There were several variations of program introductions. A typical early opening is this from April 27, 1943: (MUSIC ... BERNARD HERRMANN'S SUSPENSE THEME ... CONTINUES IN BG) THE MAN IN BLACK: Suspense! This is The Man in Black, here again to introduce Columbia's program, Suspense. Our stars tonight are Miss Agnes Moorehead and Mr. Ray Collins. You've seen these two expert and resourceful players in "Citizen Kane" - "The Magnificent Ambersons" in which Miss Moorehead's performance won her the 1942 Film Critics' Award. Mr. Collins will soon be seen in the Metro-Goldwyn-Mayer Technicolor film, "Salute to the Marines." Miss Moorehead and Mr. Collins return this evening to their first love, the CBS microphone, to appear in a study in terror by Lucille Fletcher called "The Diary of Sophronia Winters." The story told by this diary is tonight's tale of... suspense. If you've been with us on these Tuesday nights, you will know that Suspense is compounded of mystery and suspicion and dangerous adventure. In this series are tales calculated to intrigue you, to stir your nerves, to offer you a precarious situation and then withhold the solution... until the last possible moment. And so it is with "The Diary of Sophronia Winters" and the performances of Agnes Moorehead and Ray Collins, we again hope to keep you in... (MUSIC: ... UP, DRAMATICALLY) THE MAN IN BLACK: ... Suspense! http://en.wikipedia.org/wiki/Suspense_%28radio_drama%29
The aim for thrillers is to keep the audience alert and on the edge of their seats. The protagonist in these films is set against a problem -- an escape, a mission, or a mystery. No matter what sub-genre a thriller film falls into, it will emphasize the danger that the protagonist faces. The tension with the main problem is built on throughout the film and leads to a highly stressful climax. The cover-up of important information from the viewer, and fight and chase scenes are common methods in all of the thriller subgenres, although each subgenre has its own unique characteristics and methods. A thriller provides the sudden rush of emotions, excitement, sense of suspense and exhilaration that drive the narrative, sometimes subtly with peaks and lulls, sometimes at a constant, breakneck pace thrills. In this genre, the objective is to deliver a story with sustained tension, surprise, and a constant sense of impending doom. It keeps the audience cliff-hanging at the "edge of their seats" as the plot builds towards a climax. Thrillers tend to be fast-moving, psychological, threatening, mysterious and at times involve larger-scale villainy such as espionage, terrorism and conspiracy. Thrillers may be defined by the primary mood that they elicit: fearful excitement. In short, if it "thrills", it is a thriller. As the introduction to a major anthology explains: " ...Thrillers provide such a rich literary feast. There are all kinds. The legal thriller, spy thriller, action-adventure thriller, medical thriller, police thriller, romantic thriller, historical thriller, political thriller, religious thriller, high-tech thriller, military thriller. The list goes on and on, with new variations constantly being invented. In fact, this openness to expansion is one of the genre's most enduring characteristics. But what gives the variety of thrillers a common ground is the intensity of emotions they create, particularly those of apprehension and exhilaration, of excitement and breathlessness, all designed to generate that all-important thrill. By definition, if a thriller doesn't thrill, it's not doing its job. " —James Patterson, June 2006, "Introduction," Thriller Writer Vladimir Nabokov, in his lectures at Cornell University, said: "In an Anglo-Saxon thriller, the villain is generally punished, and the strong silent man generally wins the weak babbling girl, but there is no governmental law in Western countries to ban a story that does not comply with a fond tradition, so that we always hope that the wicked but romantic fellow will escape scot-free and the good but dull chap will be finally snubbed by the moody heroine." http://en.wikipedia.org/wiki/Thriller_%28genre%29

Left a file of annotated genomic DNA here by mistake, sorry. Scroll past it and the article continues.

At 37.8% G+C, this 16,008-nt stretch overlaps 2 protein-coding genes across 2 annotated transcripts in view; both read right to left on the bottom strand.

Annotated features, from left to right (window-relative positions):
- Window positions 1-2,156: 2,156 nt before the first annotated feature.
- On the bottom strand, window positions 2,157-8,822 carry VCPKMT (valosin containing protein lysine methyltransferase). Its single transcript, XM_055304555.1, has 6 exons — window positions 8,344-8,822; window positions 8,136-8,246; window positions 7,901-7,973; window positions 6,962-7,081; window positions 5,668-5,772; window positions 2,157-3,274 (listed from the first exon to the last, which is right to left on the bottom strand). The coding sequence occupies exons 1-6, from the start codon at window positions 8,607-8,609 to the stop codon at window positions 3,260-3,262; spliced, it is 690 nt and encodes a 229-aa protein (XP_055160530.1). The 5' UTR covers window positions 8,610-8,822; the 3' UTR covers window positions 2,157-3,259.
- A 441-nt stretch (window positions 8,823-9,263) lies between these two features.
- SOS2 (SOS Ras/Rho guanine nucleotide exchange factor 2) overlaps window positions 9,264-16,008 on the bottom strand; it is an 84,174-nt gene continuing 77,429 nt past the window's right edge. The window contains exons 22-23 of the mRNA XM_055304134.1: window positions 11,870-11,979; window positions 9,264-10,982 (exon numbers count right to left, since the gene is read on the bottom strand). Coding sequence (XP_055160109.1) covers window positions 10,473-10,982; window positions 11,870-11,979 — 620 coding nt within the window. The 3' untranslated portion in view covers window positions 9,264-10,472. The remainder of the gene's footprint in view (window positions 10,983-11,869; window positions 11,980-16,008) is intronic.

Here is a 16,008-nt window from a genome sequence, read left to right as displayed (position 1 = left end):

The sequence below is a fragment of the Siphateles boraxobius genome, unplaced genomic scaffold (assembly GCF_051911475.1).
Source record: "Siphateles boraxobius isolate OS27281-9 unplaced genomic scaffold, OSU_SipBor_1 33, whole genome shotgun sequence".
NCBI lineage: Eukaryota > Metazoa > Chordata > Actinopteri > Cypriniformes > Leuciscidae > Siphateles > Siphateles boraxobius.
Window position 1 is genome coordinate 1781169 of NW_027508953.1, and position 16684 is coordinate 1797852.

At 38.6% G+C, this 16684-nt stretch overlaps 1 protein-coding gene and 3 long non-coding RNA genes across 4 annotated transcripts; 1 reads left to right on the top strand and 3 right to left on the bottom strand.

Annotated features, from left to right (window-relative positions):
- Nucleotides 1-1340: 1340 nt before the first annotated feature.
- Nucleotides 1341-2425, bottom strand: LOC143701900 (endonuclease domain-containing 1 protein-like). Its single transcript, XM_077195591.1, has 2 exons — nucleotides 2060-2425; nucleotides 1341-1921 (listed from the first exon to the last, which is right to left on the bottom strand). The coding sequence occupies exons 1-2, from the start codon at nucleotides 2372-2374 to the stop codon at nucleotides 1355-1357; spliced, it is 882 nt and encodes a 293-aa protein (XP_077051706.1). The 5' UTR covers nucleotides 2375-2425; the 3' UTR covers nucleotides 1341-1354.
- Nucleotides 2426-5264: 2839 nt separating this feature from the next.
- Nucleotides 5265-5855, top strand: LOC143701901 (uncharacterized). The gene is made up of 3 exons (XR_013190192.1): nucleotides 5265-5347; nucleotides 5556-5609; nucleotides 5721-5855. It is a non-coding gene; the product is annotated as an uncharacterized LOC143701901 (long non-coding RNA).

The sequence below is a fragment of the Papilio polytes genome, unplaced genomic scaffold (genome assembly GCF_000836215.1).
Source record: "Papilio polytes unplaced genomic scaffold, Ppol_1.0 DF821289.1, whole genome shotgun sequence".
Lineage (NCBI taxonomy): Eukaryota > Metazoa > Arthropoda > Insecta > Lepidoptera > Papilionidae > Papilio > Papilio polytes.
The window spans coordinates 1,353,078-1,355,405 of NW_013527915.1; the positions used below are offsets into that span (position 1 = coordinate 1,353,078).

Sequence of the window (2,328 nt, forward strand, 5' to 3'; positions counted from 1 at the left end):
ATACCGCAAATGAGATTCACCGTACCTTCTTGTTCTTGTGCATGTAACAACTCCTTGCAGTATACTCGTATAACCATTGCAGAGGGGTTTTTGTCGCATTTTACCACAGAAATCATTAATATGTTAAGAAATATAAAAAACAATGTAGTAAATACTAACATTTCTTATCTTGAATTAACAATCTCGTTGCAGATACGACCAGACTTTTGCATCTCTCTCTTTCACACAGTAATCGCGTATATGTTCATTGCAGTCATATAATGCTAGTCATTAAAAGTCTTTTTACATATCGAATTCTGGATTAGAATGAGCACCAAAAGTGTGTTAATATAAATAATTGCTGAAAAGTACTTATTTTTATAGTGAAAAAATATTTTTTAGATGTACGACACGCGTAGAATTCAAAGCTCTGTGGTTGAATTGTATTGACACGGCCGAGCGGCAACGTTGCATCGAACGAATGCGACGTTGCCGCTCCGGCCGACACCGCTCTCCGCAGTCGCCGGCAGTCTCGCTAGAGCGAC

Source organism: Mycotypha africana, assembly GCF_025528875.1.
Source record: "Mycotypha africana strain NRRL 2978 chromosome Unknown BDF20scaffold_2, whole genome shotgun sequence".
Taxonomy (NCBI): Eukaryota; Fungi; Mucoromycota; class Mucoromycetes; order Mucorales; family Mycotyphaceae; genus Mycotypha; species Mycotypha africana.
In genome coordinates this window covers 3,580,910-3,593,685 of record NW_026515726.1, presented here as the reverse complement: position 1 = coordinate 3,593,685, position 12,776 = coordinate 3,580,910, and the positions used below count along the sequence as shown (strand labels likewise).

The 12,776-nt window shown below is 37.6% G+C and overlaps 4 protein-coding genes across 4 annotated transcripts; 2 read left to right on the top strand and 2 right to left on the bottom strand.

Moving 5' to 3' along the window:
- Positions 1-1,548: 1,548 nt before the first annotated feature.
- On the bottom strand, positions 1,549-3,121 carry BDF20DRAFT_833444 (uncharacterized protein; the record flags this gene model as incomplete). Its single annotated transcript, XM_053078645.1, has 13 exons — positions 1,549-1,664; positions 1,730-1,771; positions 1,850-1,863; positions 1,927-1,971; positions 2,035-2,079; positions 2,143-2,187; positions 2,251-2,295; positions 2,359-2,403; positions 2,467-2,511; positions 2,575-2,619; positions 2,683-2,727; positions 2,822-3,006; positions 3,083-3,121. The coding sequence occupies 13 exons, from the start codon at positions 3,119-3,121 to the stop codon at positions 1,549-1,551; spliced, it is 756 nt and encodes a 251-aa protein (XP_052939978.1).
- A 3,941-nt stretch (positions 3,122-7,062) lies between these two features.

The Great Gildersleeve (1941--1957), initially written by Leonard Lewis Levinson, was one of broadcast history's earliest spin-off programs. Built around Throckmorton Philharmonic Gildersleeve, a character who had been a staple on the classic radio situation comedy Fibber McGee and Molly, first introduced on Oct. 3, 1939, ep. #216. The Great Gildersleeve enjoyed its greatest success in the 1940s. Actor Harold Peary played the character during its transition from the parent show into the spin-off and later in a quartet of feature films released at the height of the show's popularity. On Fibber McGee and Molly, Peary's Gildersleeve was a pompous windbag who became a consistent McGee nemesis. "You're a haa-aa-aa-aard man, McGee!" became a Gildersleeve catchphrase. The character was given several conflicting first names on Fibber McGee and Molly, and on one episode his middle name was revealed as Philharmonic. Gildy admits as much at the end of "Gildersleeve's Diary" on the Fibber McGee and Molly series (Oct. 22, 1940). Premiering on August 31, 1941, The Great Gildersleeve moved the title character from the McGees' Wistful Vista to Summerfield, where Gildersleeve now oversaw his late brother-in-law's estate and took on the rearing of his orphaned niece and nephew, Marjorie (originally played by Lurene Tuttle and followed by Louise Erickson and Mary Lee Robb) and Leroy Forester (Walter Tetley). The household also included a cook named Birdie. Curiously, while Gildersleeve had occasionally spoken of his (never-present) wife in some Fibber episodes, in his own series the character was a confirmed bachelor. In a striking forerunner to such later television hits as Bachelor Father and Family Affair, both of which are centered on well-to-do uncles taking in their deceased siblings' children, Gildersleeve was a bachelor raising two children while, at first, administering a girdle manufacturing company ("If you want a better corset, of course, it's a Gildersleeve") and then for the bulk of the show's run, serving as Summerfield's water commissioner, between time with the ladies and nights with the boys. The Great Gildersleeve may have been the first broadcast show to be centered on a single parent balancing child-rearing, work, and a social life, done with taste and genuine wit, often at the expense of Gildersleeve's now slightly understated pomposity. Many of the original episodes were co-written by John Whedon, father of Tom Whedon (who wrote The Golden Girls), and grandfather of Deadwood scripter Zack Whedon and Joss Whedon (creator of Buffy the Vampire Slayer, Firefly and Dr. Horrible's Sing-Along Blog). The key to the show was Peary, whose booming voice and facility with moans, groans, laughs, shudders and inflection was as close to body language and facial suggestion as a voice could get. Peary was so effective, and Gildersleeve became so familiar a character, that he was referenced and satirized periodically in other comedies and in a few cartoons. http://en.wikipedia.org/wiki/Great_Gildersleeve